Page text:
Description: Another sponsored event, this concert night also features some of South Africa’s hottest bands. They include:


· aKING

· Taxi Violence

· Shy Guevaras

· The Mochines

Wednesday, November 19, 2008

Death is on the Guestlist

I guess that at heart we're still well rooted in the country and countrybilly side of things, though that wasn't really so much a decision this time (or before, to be honest) as it was just what we happen to like playing, style-wise.

It struck me while rehearsing the new full set that The White Guys have a lot of variation in the songlist – in respect of mood, speed, tone, at least.

Of the songs that usually get dropped from shorter sets are the down-tempo ones like “Lonely Town”, “Papa's Waltz” and up until recently 'Roadworn” and “Dead in the Water” (The Supersuckers redos).

Frank mentioned at the soundcheck the other day that we'd completely forgotten a song from the list (which is getting pretty long anyway). “Which one?” I thought...

“Death is on the Guestlist!” he added, and that it was always a favourite with those that heard it. It is. Especially with Stan. And if Stan likes it, it's got to be good.

How'd this get on here?

Thematically speaking, “Guestlist” is probably one of the darkest songs that the White Guys ever entertained. Its inclusion on the We been Robbed Cdr was a bit of a headscratcher. We had tried two or three full band takes and it just was not clicking. The rhythm seemed all over the place and the rest just seemed to clutter the mood of the song too much. So I had all but resigned to scratching it from the tracklist altogether.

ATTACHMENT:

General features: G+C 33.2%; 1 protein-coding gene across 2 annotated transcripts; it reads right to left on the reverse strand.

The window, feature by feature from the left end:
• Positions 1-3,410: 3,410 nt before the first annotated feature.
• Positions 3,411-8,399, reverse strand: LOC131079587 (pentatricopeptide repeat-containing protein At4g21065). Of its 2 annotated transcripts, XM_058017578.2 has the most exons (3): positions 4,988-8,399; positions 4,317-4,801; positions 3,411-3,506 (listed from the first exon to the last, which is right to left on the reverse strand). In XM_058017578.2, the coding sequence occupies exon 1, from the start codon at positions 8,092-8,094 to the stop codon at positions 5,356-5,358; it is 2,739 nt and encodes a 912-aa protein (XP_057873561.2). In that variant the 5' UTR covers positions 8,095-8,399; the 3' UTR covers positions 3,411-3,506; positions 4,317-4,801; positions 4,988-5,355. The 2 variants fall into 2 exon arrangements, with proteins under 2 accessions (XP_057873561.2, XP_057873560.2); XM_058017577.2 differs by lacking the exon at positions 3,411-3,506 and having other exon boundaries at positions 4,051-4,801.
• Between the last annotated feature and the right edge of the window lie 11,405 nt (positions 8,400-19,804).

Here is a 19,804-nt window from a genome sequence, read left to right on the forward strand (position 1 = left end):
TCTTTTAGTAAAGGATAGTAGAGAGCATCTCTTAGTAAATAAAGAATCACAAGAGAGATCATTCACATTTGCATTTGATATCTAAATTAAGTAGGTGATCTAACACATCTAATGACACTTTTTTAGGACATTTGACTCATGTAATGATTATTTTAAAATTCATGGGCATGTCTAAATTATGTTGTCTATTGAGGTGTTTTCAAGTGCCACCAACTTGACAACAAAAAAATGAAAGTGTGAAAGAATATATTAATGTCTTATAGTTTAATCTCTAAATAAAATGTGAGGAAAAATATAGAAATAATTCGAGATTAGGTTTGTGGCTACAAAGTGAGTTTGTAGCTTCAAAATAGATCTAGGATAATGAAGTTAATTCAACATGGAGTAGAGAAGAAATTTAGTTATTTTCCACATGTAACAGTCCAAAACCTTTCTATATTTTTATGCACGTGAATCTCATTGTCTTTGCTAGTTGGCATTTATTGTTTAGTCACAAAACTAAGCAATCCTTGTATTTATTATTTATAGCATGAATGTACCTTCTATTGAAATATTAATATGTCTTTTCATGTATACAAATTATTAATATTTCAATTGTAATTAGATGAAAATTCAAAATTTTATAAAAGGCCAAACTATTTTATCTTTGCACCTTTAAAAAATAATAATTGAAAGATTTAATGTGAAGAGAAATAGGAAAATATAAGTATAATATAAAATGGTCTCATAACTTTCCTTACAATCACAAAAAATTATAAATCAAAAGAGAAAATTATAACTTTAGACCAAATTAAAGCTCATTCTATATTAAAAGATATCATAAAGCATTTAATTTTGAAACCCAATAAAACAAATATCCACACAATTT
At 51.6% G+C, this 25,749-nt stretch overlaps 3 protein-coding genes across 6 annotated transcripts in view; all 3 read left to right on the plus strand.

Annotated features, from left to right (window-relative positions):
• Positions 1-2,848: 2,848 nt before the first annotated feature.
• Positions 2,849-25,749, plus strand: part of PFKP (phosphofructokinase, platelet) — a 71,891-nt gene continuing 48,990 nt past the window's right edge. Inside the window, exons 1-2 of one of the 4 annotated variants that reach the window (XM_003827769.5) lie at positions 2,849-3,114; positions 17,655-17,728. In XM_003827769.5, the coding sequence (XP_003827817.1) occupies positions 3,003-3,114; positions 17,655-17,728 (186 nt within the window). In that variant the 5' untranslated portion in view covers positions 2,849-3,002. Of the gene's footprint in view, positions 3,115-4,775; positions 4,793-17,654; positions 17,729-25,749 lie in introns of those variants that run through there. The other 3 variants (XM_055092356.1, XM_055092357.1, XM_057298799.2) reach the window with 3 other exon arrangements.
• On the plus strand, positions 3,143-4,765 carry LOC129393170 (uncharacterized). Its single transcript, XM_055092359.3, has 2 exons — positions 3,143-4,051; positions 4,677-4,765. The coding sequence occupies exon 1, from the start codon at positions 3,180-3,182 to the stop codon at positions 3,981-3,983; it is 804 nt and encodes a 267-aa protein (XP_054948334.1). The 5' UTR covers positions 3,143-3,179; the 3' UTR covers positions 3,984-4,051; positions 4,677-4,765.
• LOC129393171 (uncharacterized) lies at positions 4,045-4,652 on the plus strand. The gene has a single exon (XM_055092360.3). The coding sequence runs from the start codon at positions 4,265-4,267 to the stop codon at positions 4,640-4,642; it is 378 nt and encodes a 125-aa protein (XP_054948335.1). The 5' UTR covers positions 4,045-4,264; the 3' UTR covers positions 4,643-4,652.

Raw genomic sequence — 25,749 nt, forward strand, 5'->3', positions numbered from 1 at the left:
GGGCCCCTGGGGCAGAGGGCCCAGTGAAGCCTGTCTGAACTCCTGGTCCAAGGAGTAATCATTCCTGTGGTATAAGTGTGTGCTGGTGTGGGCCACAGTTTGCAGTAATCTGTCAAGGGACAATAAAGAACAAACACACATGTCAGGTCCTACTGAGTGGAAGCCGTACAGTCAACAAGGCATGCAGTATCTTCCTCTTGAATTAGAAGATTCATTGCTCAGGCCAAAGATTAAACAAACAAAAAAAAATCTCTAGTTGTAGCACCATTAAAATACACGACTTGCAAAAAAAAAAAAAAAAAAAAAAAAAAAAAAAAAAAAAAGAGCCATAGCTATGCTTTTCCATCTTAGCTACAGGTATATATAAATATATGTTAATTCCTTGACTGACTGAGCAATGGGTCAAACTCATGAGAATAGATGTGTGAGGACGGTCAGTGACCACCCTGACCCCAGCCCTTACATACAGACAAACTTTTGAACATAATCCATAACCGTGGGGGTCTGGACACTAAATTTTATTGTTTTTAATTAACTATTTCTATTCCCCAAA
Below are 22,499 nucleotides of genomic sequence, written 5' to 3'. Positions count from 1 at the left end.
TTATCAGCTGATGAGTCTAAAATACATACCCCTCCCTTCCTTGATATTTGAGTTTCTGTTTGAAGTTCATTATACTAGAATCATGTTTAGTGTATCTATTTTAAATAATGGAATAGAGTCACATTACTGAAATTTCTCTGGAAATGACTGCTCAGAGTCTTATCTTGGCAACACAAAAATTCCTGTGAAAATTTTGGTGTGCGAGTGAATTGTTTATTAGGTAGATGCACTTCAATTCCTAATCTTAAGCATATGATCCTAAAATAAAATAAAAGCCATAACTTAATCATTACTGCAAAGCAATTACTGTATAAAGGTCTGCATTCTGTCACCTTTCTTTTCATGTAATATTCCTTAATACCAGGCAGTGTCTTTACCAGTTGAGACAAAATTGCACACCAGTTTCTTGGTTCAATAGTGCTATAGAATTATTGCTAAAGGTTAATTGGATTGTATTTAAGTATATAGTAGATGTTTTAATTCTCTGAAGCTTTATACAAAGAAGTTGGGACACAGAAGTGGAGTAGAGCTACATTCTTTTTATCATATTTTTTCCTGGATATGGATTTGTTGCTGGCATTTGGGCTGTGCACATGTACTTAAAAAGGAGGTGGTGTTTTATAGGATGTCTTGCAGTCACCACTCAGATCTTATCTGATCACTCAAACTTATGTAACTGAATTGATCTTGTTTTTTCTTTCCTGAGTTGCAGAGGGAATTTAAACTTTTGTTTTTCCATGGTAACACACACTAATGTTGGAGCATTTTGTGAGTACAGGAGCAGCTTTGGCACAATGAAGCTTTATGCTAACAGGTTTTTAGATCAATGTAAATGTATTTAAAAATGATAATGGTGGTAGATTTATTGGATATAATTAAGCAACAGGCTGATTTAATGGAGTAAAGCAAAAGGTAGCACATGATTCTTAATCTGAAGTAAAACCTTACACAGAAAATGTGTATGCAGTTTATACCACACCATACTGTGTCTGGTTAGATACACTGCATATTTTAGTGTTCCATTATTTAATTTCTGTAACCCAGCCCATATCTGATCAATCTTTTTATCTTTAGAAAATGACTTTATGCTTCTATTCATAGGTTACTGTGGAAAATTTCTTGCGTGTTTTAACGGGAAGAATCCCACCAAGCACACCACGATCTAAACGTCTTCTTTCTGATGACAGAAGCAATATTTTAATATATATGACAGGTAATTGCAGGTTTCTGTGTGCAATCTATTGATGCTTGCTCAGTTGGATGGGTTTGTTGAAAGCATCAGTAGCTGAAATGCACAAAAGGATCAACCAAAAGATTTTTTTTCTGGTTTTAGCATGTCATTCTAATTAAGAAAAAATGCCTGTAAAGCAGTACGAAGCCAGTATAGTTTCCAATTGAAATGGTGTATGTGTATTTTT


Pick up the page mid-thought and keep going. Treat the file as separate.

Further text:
A bit later in the session somebody suggested I go in with Greg's acoustic guitar and just wing it solo. Now, those that know me know that there's a cold fear that grips the room when somebody gives me a guitar. I'm really bad at it (too many strings) and having Dirk Hugo setting up microphones and stuff around you is doubly intimidating. Over and above that, I'd never played the bloody thing on guitar before, and since bringing it into the set we'd transcribed it into a different key from when I'd written it. Good times.

In any event, despite all the hoo-ja, it somehow went swimmingly. I did two takes, uncorrected. Waldo waltzed in with the violas afterwards and hey-presto, le soft song!

We've only done it a few times in the show, but I think Frank is arguing that it make a comeback.

Tuesday, October 28, 2008

The Launch / The White Guy Challenge...


Well, first and foremost, to those who came to the show on Friday, Thank You, Thank You, Thank You!